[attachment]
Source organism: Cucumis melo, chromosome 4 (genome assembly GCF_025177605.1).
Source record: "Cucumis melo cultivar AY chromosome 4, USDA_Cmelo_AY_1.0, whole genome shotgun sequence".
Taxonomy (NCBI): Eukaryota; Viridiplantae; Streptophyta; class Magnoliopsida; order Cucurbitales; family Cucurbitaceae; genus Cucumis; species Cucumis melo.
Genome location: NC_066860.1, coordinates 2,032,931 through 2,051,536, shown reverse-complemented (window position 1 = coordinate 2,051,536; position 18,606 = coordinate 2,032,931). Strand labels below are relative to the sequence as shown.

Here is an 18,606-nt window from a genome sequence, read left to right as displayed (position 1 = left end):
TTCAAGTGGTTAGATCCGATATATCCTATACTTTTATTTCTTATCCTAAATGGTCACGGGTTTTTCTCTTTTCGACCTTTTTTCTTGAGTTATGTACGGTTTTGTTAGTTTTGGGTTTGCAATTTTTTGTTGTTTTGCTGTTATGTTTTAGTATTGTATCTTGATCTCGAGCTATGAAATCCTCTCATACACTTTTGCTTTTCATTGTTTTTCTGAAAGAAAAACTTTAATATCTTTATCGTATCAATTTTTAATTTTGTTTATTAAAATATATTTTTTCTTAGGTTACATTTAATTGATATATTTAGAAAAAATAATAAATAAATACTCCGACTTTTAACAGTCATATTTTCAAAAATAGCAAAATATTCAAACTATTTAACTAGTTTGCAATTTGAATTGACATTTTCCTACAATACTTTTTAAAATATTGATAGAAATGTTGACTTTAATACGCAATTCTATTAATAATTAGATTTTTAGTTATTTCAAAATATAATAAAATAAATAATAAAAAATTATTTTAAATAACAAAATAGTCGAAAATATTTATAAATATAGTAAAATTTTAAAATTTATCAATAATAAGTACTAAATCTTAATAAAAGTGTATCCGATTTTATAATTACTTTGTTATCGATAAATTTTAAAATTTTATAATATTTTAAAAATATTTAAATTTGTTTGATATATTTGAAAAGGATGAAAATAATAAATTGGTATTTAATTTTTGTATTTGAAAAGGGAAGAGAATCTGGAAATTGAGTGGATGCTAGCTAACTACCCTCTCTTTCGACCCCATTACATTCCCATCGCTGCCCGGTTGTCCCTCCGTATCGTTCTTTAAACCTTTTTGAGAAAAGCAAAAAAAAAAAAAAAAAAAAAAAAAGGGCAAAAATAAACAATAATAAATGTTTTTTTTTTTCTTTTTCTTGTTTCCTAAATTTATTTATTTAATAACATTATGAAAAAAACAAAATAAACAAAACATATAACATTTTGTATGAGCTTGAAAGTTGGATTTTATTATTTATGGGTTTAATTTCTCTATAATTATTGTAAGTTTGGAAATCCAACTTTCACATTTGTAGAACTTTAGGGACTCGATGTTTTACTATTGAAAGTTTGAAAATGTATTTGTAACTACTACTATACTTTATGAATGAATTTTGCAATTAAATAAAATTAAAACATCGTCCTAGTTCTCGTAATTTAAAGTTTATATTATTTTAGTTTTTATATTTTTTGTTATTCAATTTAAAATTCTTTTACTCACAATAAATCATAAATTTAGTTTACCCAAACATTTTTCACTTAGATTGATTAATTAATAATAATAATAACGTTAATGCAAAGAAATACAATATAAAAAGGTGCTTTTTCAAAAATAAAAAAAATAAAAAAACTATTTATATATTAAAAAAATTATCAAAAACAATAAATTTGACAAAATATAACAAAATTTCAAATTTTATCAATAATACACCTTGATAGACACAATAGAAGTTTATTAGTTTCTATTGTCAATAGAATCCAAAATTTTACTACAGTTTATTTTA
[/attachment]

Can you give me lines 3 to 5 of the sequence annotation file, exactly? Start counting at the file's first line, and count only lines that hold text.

Taxonomy (NCBI): Eukaryota; Viridiplantae; Streptophyta; class Magnoliopsida; order Cucurbitales; family Cucurbitaceae; genus Cucumis; species Cucumis melo.
Genome location: NC_066860.1, coordinates 2,032,931 through 2,051,536, shown reverse-complemented (window position 1 = coordinate 2,051,536; position 18,606 = coordinate 2,032,931). Strand labels below are relative to the sequence as shown.

Here is an 18,606-nt window from a genome sequence, read left to right as displayed (position 1 = left end):